As carers we need to look after ourselves so we can support each other as well

This week is Carers Week in the UK and today one carer - Malcolm - talks about how a support programme has helped him understand both the challenges of being a carer as well as his own mental health.

It's very moving for me to hear other carers' journeys and to relive parts of my own. Every meeting helps me understand and accept what happened to me, when my partner of 22 years had a life-changing mental heath episode nearly two and a half years ago.

When my partner came home after five months in hospital and began the journey to recovery, I did a carers training course and began to get the 'momentum' and yes, maybe the 'authority' I felt I needed, to claw back time for myself and begin to move forward with my own life.

So it was a major step forward to be asked back in 2014 to help to facilitate the same seven-week 'Carer Support Programme'- being re-run as part of a tri-borough initiative. This involved sharing my own and my partner's journey through the health care maze, as well as delivering segments of the training programme and group exercises.

Another useful way of restoring the balance for my own recovery has been to participate in my local mental health trust's paid opportunities for carers and service users, sitting on recruitment panels, assessing care environments and tender presentations. It gives a real insight into how local mental health services are being reconfigured.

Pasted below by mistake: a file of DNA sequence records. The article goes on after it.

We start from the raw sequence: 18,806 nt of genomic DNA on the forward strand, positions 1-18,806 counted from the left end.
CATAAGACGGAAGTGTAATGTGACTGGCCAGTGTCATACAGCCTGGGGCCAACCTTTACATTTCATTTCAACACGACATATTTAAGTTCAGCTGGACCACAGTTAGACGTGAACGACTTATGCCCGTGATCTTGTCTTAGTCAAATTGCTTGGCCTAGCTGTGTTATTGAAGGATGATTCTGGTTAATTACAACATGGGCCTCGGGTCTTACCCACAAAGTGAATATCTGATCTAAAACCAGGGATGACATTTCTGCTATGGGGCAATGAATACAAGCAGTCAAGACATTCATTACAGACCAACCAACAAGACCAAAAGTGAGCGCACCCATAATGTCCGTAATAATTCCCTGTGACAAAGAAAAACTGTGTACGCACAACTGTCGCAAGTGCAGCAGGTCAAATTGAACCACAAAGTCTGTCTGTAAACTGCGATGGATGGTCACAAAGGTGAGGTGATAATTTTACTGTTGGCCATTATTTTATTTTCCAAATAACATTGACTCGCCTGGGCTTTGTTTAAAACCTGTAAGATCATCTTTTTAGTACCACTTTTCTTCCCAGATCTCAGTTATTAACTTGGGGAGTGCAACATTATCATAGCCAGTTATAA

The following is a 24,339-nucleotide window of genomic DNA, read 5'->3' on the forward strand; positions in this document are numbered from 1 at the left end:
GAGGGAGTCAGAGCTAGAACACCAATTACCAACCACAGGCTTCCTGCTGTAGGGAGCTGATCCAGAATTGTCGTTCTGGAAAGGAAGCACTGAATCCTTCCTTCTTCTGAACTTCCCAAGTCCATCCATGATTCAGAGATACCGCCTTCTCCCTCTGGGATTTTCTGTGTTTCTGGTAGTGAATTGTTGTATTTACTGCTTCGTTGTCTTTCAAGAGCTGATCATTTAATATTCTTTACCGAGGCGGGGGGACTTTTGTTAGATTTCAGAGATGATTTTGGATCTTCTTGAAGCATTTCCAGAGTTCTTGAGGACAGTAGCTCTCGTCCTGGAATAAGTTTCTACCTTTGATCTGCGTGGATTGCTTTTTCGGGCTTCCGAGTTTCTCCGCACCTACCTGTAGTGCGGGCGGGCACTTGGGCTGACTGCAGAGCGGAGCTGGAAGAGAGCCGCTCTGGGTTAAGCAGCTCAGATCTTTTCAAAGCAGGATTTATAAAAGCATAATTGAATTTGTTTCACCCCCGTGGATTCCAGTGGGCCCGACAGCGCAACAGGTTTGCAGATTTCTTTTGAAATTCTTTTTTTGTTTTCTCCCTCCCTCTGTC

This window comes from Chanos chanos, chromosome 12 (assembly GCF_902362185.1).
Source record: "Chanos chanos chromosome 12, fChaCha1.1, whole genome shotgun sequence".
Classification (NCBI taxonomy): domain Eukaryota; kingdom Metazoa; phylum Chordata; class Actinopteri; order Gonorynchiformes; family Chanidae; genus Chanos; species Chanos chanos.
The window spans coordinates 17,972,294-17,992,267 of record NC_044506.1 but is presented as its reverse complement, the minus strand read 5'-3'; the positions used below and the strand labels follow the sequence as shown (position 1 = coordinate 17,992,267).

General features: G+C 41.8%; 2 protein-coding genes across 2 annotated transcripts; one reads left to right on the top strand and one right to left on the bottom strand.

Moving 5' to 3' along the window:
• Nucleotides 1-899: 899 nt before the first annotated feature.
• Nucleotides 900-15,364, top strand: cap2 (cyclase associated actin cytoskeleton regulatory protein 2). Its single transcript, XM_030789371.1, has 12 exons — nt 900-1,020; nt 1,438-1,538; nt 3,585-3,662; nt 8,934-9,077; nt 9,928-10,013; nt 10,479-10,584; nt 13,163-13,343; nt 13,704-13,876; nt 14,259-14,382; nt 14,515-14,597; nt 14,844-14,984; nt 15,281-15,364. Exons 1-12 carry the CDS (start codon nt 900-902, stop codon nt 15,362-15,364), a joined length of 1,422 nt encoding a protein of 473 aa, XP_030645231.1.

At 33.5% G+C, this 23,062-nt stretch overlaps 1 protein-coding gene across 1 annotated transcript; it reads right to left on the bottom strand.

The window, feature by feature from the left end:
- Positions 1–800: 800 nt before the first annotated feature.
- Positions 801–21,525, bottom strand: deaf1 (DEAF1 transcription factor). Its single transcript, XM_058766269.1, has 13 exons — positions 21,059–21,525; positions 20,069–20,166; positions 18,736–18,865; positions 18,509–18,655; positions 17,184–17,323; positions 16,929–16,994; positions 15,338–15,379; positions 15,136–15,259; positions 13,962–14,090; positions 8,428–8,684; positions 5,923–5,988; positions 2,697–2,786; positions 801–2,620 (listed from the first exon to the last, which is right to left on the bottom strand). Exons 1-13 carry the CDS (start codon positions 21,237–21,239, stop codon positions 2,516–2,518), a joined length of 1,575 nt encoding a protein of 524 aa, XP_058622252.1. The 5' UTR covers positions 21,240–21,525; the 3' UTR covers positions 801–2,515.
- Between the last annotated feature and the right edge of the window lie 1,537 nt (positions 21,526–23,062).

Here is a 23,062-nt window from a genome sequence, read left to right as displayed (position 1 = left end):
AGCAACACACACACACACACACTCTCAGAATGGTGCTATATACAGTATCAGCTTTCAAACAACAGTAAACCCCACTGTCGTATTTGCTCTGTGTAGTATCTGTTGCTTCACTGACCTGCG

Of course, as a carer, I still make mistakes all the time, and tend to go through phases, of over-caring and over compensating, and then feeling resentful. I still need to practice saying what I need to say more constructively.

Being on the course and staying in touch with other carers helps me to 'reframe' the challenges in a more positive practical way. I still constantly need to 're-set' limits, on what I'm willing and able to do, without feeling guilty or angry. I must learn to relax, to not be over-vigilant and remember that the onset of early warning signs does not automatically lead to a relapse.

I'm aware of the need to break my own cycles of denial, anger and depression and by becoming more involved with my local mental heath community I guess I'm now moving towards acceptance.

I've gained new perspectives from all of the carers I've met and I feel it's important to acknowledge the honesty and compassion that we share and remind each other that despite all the challenges, we don't give up friendships, plans, and activities that bring us joy.

As carers we need to look after ourselves so we can all continue to support each other as well as those we care for.

Carers Week is a UK-wide annual awareness campaign. Its aim is to improve the lives of carers and the people they care for.